During 1970’s and early 1980’s, there was a great shortage of trained Engineers in India. The basic reason for this shortage was paucity of engineering seats available in the colleges, with number of colleges themselves so small that they could be counted by the fingers of the hand. There were only 3 engineering colleges in western Maharashtra and total number of seats available were well below a thousand. Government of Maharashtra decided to allow opening of private engineering colleges in early 1980’s, so that more number of trained engineers would be available in due course of time. A few pioneers, who also had political backing decided to open new private engineering colleges. Prof. Vishwanath Karad, a mechanical engineer of 1958 batch, from College of Engineering Pune was one of them. In 1983, he set up an educational institution, which he called as Maharashtra Institute of Technology (MIT).
Funds were no problem for the new institution as it was allowed to charge astronomical amounts (known as donation) as admission fees. However credit must be given to Prof. Karad that his rare entrepreneurial skills, political connections and vision saw MIT grow into a huge conglomerate over next thirty five years, imparting not only engineering education but also that in many other field such as Management, arts, commerce, science, Pharmacy, Law and journalism.
MIT also decided in 1990’s to expand in early school education area and set up residential and boarding schools that are known as ‘Vishwashanti Gurukul Schools’. Today they have six school campuses in different town of Maharashtra under control of Ms. Suchitra Karad-Nagare, executive director and trustee. Their school campus in Pune has recently been caught up in a whirlpool of controversy, when it published a school diary on 3rd June 2018, as is the practice in many schools. Prima facie, there is nothing wrong in it as it keeps the students and parents informed about school activities.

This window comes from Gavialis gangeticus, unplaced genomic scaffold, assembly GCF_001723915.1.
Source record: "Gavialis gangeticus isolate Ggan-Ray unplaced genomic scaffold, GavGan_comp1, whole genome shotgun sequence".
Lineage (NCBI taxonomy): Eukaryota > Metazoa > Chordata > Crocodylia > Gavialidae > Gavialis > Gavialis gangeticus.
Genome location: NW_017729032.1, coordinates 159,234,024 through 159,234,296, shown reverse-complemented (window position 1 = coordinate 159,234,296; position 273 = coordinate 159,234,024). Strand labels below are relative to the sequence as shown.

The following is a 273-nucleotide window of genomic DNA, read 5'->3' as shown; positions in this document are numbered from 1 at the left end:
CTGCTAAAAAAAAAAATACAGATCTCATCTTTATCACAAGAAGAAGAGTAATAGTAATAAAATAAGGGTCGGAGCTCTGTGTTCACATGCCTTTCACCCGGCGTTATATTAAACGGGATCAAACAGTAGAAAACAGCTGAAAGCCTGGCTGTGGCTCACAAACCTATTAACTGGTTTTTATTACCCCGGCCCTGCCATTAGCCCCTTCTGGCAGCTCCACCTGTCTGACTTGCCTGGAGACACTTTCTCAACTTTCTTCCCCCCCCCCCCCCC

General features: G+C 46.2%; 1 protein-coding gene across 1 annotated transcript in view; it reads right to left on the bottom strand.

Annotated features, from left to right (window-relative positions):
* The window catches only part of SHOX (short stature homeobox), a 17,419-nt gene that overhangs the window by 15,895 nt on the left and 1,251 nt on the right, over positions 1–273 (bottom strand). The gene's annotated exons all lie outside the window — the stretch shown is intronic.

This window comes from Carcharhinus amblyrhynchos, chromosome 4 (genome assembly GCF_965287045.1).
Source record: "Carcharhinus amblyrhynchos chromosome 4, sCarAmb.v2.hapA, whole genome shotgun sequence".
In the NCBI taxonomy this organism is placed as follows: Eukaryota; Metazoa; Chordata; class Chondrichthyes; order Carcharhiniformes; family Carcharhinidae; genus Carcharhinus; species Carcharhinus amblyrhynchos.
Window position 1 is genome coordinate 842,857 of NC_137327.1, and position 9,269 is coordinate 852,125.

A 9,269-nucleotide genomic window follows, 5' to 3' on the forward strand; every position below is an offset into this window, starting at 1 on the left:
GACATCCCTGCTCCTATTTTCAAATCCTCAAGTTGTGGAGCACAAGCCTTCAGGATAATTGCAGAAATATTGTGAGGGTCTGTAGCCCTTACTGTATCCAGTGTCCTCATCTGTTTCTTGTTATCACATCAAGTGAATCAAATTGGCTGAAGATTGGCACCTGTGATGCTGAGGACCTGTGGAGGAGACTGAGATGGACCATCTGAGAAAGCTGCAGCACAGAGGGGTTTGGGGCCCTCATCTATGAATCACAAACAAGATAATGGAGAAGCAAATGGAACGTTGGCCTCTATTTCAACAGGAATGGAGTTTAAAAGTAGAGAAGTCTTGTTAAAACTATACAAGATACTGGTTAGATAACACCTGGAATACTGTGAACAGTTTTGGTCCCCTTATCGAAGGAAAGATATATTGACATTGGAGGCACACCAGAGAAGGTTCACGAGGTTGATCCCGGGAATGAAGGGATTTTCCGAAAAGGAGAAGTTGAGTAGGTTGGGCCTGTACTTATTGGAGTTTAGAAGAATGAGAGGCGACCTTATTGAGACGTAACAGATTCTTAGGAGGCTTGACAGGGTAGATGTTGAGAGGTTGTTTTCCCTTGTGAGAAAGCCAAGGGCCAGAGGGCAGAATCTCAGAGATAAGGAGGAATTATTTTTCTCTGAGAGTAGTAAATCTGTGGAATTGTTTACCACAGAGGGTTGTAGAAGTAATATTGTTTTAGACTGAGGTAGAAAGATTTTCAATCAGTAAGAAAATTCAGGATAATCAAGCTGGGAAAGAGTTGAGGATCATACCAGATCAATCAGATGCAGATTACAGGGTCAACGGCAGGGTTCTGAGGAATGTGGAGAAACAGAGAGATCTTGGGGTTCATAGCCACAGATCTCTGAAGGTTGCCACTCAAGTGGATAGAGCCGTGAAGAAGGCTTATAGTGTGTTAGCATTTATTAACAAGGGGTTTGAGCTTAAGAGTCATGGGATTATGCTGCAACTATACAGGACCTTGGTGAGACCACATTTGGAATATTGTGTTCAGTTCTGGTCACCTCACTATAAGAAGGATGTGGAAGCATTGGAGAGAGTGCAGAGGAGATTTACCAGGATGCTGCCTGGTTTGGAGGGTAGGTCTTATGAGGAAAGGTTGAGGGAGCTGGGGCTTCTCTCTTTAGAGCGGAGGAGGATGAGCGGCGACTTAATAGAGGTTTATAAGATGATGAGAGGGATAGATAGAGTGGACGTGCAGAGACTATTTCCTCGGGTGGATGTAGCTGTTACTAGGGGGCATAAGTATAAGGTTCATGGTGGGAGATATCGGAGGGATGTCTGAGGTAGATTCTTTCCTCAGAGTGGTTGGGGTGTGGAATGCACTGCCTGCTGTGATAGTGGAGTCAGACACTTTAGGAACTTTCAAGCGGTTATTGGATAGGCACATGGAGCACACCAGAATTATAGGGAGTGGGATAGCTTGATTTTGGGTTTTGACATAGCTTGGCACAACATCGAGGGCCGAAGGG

However, some of the rules that the diary prescribed for the students can be described as nothing but short of irritating to put in a milder way; or ridiculous to put it more strongly. One of the rules says.
“The students are strictly advised to use urinals and toilets in specific time allotted in the time-table. In case of emergency and medical grounds, the students should take permission from their respective teacher and proceed to the toilet with a buddy.”
The most ridiculous rule from the diary is about the colour of the innerwear, the girl students should wear in school. The diary specifies that all girl students shall wear at school only “white or beige inner-wears” under their bloomers every day. Another rule specifies the length of the skirt the girls must wear.
The school also insisted that parents should sign and return a written affidavit that their ward would strictly obey the rules set. When the diary reached the hands of the parents, many of them were peeved and angry. Some called the rules, “coercive and unnecessary”, and approached the Education department and sought action against the school administration. Karad-Nagare justifies the inclusion of the rules in the diary and explains the rationale behind them. She says.
“In past, we had some girls coming to us and complaining about such unpleasant experiences. To prevent such incidents, we decided to include rules about inner wears in the diary,” She adds further.
“We had very clear intentions behind issuing the rules. The safety and security of students is out top priority. It seems some parents were uncomfortable with the language used to frame the rules. We would give it a thought and ensure that we don’t hurt anyone’s sentiments.”
Seeing a great political opportunity in this episode, Pune’s political, leaders have jumped on the bandwagon. With so much pressure coming on school management, they seemed to have caved in and say now. “We will be conducting a parent-teacher meeting soon and based on the suggestions from all stakeholders, we will decide on a future course of action.”
However, not all parents are convinced. They say. “It is only temporarily withdrawn. But why the management should worry about colours of inner wear none is going to see except the individual . Don’t they have better things to do?”
6th July 2018.